It was 2016, when we had just started our startup journey.
We learned about the magic of customer interviews. Through our accelerator program, we were “kindly forced” to conduct 15 interviews a week.
(We stuck to it, but mostly generated little value. Interviews are as critical to success as they are challenging. I can say that in hindsight, but that’s another story.)
However, 15 interviews are quite a number.
Not everyone in the team had time for them. But since we wanted to stick to the plan, we sometimes went into the interviews alone and came back with what we thought were a lot of valuable insights.
And boy, were they of little value. But that’s not what matters here.
We’ve built a knowledge gap.
This was problematic. Those who weren’t there for the interviews didn’t show high approval for “the insights”. They didn’t experience the information firsthand, and thus didn’t take it as seriously.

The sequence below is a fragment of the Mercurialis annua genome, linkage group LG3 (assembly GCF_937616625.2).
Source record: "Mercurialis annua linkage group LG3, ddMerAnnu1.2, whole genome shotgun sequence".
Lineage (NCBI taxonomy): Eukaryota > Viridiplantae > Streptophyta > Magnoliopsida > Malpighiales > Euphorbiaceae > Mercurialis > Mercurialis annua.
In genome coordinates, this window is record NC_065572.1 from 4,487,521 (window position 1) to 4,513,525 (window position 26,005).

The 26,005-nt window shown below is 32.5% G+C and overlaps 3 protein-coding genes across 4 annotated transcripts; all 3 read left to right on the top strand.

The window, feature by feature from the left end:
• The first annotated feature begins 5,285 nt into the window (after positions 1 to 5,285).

Before I knew it, we were having discussions that never had a rewarding outcome.
When scheduling interviews today, we make sure the PM, designer and engineer all become “researchers” – and thus join the interview. Firstly, valuable perspectives from different experts come to the table. Secondly, we have a shared understanding of the problems and needs to feed into our customer profile. That’s “where the magic happens”, as Marty Cagan so beautifully puts it.
In fact, my attention was drawn to this subject matter by Marty Cagan‘s visit to Lenny’s podcast.
“I hate it when the user researchers go off and do the research themselves and bring back a report, not because they don’t know what they’re doing, they do know what they’re doing. The reason is because the report is too often ignored.
And so to me, the rule is, and I tell this to user researchers at the companies that I coach, if the product manager and the designer are not available to be there during their products test, cancel the test. They need to be there. This is what makes them useful to their team.”
– Marty Cagan on Lenny’s Podcast